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Mason v. Presbytery of San Francisco

United States District Court, N.D. California

November 26, 2014

CAROLINE MASON, Plaintiff,
v.
PRESBYTERY OF SAN FRANCISCO, et al., Defendants.

ORDER DISMISSING CASE

ELIZABETH D. LAPORTE, Chief Magistrate Judge.

Plaintiff Caroline Mason filed her complaint and Application to Proceed In Forma Pauperis on September 30, 2014. On October 3, 2014, the Court granted Plaintiff's Application to Proceed In Forma Pauperis. On October 20, 2014, Plaintiff consented to the jurisdiction of a Magistrate Judge pursuant to 28 U.S.C. § 636(c).[1] On October 29, 2014, the Court dismissed Plaintiffs complaint with leave to amend. On November 14, 2014, Plaintiff timely filed an amended complaint. Plaintiffs amended complaint alleges civil rights claims and state law claims against Defendants Presbytery of San Francisco and Synod of the Pacific, as well as against Defendants California Court of Appeals Justice Mark Simons and Alameda County Superior Court Judge Stephen Kaus. For the reasons set forth below, the Court dismisses Plaintiff's complaint without leave to amend.

Plaintiff has asserted civil rights claims under 42 U.S.C. § 1983, et seq., against Defendants Presbytery of San Francisco and Synod of the Pacific, which are private religious organizations. Because section 1983 is "directed at the states, the statute supports a claim only when the alleged injury is caused by state action' and not by a merely private actor, against whom tort remedies may be sought in state court." Jensen v. Lane County, 222 F.3d 570, 574 (9th Cir. 2000). Thus, civil rights claims brought pursuant to 28 U.S.C. § 1983, et seq., do not stand against private organizations absent some showing that their conduct is intertwined with state action. See Brentwood Academy v. Tennessee Secondary School Athletic Association, 531 U.S. 288, 295 (2001) ("We say that state action may be found if, though only if, there is such a close nexus between the State and the challenged action' that seemingly private behavior may be fairly treated as that of the State itself. ") (internal citation omitted). Plaintiff has made no allegations that these private organizations are connected at all with the state. Therefore, Plaintiff's civil rights claims against these Defendants are dismissed. The Court declines to exercise supplemental jurisdiction over the remaining state law claims against these Defendants. See 28 U.S.C. § 1367(c).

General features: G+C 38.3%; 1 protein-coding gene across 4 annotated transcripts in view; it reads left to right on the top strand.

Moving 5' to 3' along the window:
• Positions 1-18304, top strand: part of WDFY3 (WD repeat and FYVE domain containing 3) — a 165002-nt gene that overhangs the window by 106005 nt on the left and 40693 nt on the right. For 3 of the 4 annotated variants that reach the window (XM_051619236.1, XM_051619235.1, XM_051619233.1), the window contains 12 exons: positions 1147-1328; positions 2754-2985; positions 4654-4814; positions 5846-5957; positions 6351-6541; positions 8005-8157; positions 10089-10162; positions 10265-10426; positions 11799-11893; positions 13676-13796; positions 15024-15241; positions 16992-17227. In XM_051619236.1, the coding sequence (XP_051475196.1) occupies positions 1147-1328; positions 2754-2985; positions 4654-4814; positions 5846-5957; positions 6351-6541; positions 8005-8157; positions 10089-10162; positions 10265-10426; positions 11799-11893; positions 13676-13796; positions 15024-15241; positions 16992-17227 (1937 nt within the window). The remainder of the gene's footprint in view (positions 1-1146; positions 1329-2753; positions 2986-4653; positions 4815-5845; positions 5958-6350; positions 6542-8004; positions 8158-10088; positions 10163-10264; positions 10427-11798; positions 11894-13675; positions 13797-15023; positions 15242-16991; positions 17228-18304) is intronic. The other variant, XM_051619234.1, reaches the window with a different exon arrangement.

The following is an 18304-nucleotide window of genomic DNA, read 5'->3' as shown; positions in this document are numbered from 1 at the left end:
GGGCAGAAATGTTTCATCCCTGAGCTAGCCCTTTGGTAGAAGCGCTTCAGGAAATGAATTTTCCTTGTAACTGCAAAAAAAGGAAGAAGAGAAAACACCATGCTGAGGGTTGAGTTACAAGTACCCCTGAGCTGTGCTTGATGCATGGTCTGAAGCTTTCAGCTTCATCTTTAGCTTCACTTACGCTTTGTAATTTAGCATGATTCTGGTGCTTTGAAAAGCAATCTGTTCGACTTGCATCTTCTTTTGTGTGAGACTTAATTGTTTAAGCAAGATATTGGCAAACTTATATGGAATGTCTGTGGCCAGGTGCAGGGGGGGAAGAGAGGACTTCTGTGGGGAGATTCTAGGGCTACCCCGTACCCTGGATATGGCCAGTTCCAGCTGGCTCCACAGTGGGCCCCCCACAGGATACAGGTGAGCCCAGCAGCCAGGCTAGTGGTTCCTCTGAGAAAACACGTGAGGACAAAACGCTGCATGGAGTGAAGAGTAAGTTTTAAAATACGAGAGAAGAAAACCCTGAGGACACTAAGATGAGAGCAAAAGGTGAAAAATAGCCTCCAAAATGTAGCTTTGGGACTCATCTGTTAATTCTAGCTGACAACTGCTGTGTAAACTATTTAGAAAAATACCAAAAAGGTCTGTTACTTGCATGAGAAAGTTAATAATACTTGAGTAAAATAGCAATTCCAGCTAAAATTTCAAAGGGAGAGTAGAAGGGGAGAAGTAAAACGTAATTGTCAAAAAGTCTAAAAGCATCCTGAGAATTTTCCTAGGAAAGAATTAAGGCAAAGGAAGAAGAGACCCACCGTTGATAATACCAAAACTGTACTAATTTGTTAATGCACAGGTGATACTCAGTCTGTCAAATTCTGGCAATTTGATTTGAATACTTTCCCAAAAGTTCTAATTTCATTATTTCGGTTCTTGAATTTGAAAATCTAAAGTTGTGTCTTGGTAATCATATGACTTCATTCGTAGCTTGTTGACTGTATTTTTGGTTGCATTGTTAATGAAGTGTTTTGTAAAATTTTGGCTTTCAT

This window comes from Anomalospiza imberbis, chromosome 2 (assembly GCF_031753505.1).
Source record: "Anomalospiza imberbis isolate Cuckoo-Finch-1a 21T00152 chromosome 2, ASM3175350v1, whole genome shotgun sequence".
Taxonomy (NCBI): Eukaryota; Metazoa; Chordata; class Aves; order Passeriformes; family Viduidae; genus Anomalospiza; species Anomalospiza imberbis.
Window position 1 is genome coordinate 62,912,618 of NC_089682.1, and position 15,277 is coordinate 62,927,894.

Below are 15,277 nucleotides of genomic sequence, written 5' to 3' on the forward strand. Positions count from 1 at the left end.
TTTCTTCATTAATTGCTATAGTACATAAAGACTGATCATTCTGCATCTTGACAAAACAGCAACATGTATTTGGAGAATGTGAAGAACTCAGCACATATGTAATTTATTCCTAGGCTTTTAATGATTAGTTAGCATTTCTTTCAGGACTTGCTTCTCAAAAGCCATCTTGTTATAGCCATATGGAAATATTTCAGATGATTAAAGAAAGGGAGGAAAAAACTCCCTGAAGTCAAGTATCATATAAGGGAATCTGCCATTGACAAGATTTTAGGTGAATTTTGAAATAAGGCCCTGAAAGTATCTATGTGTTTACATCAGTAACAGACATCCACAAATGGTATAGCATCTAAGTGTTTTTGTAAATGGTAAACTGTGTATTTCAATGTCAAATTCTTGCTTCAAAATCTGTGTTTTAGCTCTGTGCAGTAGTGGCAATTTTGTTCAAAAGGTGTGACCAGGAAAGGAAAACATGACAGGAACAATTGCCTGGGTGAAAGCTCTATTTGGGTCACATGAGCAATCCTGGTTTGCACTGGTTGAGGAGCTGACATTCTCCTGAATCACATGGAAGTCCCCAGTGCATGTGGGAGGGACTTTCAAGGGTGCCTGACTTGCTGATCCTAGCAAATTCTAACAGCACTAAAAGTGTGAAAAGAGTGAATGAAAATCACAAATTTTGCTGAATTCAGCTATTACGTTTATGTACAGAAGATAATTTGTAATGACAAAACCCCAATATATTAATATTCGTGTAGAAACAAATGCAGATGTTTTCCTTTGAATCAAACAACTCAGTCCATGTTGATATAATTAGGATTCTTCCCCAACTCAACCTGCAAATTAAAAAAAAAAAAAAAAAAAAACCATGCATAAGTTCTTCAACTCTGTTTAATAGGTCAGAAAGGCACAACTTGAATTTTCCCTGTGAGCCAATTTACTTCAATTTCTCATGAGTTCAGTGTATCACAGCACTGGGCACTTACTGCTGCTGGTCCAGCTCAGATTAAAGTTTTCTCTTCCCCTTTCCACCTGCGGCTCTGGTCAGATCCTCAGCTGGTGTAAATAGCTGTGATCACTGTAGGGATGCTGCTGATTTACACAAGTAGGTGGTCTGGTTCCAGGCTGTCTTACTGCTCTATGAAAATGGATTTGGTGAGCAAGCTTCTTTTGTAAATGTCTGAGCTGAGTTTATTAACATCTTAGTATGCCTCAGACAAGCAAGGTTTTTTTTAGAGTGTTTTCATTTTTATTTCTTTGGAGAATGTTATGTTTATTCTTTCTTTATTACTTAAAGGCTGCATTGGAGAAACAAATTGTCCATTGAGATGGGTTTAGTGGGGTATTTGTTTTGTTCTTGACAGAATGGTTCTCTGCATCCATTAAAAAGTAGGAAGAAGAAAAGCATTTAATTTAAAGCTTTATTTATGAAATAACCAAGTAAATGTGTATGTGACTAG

Plaintiff has also brought federal statutory claims and civil rights claims against a state trial court judge and a state appellate court judge, arguing that those judges erred in ruling in her prior state court actions. Judges, however, are entitled to broad judicial immunity for their official conduct. See In re Castillo, 297 F.3d 940, 947 (9th Cir. 2002) ("Anglo-American common law has long recognized judicial immunity, a sweeping form of immunity' for acts performed by judges that relate to the judicial process.' This absolute immunity insulates judges from charges of erroneous acts or irregular action, even when it is alleged that such action was driven by malicious or corrupt motives, or when the exercise of judicial authority is flawed by the commission of grave procedural errors.") (internal citations omitted); Soliz v. Williams, 74 Cal.App.4th 577, 585-86 (1999) ("It is well established judges are granted immunity from civil suit in the exercise of their judicial functions. This rule applies even where the judge's acts are alleged to have been done maliciously and corruptly.") (internal citations omitted). Plaintiff has not alleged any conduct by these judges that would be outside of the protection of judicial immunity. Therefore, Plaintiff's claims against Justice Simons and Judge Kaus are dismissed.

Accordingly, Plaintiff's complaint is dismissed without leave to amend. The clerk shall close the file.

IT IS SO ORDERED.


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